As the trap began to come together, it became clear that Gary Powers was alive and that he had told his mission to the Soviets. Also, because of the release of some photographs of the plane, there was evidence that most of the covert U-2 technologies had survived the crash. From this Khrushchev was able to openly embarrass the Eisenhower administration because he had revealed the lie of their attempted cover-up.[22]

Yet even within Khrushchev's May 7 political trap, the Soviet premier still attempted to allow Eisenhower to save face, possibly to salvage the peace summit to some degree. Khrushchev specifically laid the blame for the U-2 not on Eisenhower himself, but on DCI Allen Dulles and the CIA. Khrushchev said that anyone wishing to understand the U-2’s mission should “seek a reply from Allen Dulles, at whose instructions the American aircraft flew over the Soviet Union.”[23] On May 9, the Soviet premier told US Ambassador Thompson that he “could not help but suspect that someone had launched this operation with the deliberate intent of spoiling the summit meeting.” Thompson also wrote in his diplomatic cable that Khrushchev suspected it was Allen Dulles, and that Khrushchev had heard about Senator Mansfield’s remarks that Eisenhower did not control his own administration.[24]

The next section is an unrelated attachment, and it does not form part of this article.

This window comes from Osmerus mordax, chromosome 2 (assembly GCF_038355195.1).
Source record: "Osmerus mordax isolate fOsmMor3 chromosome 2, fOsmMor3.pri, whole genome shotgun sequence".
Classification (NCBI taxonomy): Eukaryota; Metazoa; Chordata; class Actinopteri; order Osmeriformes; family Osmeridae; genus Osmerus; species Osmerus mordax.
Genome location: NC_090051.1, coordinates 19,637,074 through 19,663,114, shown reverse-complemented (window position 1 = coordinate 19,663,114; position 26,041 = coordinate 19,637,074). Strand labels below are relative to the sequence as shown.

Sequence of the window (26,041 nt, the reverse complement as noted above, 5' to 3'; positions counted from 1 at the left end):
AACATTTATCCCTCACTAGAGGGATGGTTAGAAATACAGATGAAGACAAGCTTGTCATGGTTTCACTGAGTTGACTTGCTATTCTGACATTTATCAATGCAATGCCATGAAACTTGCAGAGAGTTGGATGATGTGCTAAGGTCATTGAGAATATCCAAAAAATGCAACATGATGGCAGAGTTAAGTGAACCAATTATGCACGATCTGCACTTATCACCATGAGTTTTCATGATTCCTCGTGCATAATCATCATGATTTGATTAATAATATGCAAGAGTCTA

Upon receiving this cable, Eisenhower, who frequently was very animated, was quiet and depressed. The only words he said to his secretary were, “I would like to resign.”[25] Meanwhile, the domestic pressure continued to mount. Eisenhower then accepted Dulles’s argument that the Congressional leadership needed to be briefed on the U-2 missions for the last four years. Dulles told the legislature that all U-2 flights were used for aerial espionage and had been done pursuant to “presidential directives.” Still, Dulles played down Eisenhower’s direct role in approving every previous U-2 flight.[26]

The next day on May 10, without consulting with any agency heads, House Appropriations Chair Clarence Cannon received considerable press attention when he, not President Eisenhower, revealed the true nature of the U-2 mission. He said to an open session of the House of Representatives that the U-2 was a CIA plane engaged in aerial espionage over the Soviet Union. Cannon said,